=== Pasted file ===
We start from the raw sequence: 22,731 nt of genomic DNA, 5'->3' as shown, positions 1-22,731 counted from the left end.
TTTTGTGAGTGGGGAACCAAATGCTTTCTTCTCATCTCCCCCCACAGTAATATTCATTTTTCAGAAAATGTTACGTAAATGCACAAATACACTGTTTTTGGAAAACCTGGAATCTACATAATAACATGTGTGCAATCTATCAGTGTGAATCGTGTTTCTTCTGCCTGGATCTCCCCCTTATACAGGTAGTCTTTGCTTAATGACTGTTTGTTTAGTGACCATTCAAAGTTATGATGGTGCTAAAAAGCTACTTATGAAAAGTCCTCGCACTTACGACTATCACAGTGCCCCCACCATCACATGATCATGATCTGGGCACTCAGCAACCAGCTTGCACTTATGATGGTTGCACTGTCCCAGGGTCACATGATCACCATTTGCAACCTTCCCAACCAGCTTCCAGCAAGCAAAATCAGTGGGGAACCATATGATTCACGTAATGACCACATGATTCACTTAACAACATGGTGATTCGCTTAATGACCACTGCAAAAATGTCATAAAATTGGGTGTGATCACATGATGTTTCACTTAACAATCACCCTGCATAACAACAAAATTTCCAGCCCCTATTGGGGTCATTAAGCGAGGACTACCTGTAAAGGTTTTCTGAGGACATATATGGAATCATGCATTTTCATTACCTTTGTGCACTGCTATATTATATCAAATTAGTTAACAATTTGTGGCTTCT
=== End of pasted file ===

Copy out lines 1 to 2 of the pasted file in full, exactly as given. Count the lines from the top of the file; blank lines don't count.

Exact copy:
We start from the raw sequence: 22,731 nt of genomic DNA, 5'->3' as shown, positions 1-22,731 counted from the left end.
TTTTGTGAGTGGGGAACCAAATGCTTTCTTCTCATCTCCCCCCACAGTAATATTCATTTTTCAGAAAATGTTACGTAAATGCACAAATACACTGTTTTTGGAAAACCTGGAATCTACATAATAACATGTGTGCAATCTATCAGTGTGAATCGTGTTTCTTCTGCCTGGATCTCCCCCTTATACAGGTAGTCTTTGCTTAATGACTGTTTGTTTAGTGACCATTCAAAGTTATGATGGTGCTAAAAAGCTACTTATGAAAAGTCCTCGCACTTACGACTATCACAGTGCCCCCACCATCACATGATCATGATCTGGGCACTCAGCAACCAGCTTGCACTTATGATGGTTGCACTGTCCCAGGGTCACATGATCACCATTTGCAACCTTCCCAACCAGCTTCCAGCAAGCAAAATCAGTGGGGAACCATATGATTCACGTAATGACCACATGATTCACTTAACAACATGGTGATTCGCTTAATGACCACTGCAAAAATGTCATAAAATTGGGTGTGATCACATGATGTTTCACTTAACAATCACCCTGCATAACAACAAAATTTCCAGCCCCTATTGGGGTCATTAAGCGAGGACTACCTGTAAAGGTTTTCTGAGGACATATATGGAATCATGCATTTTCATTACCTTTGTGCACTGCTATATTATATCAAATTAGTTAACAATTTGTGGCTTCT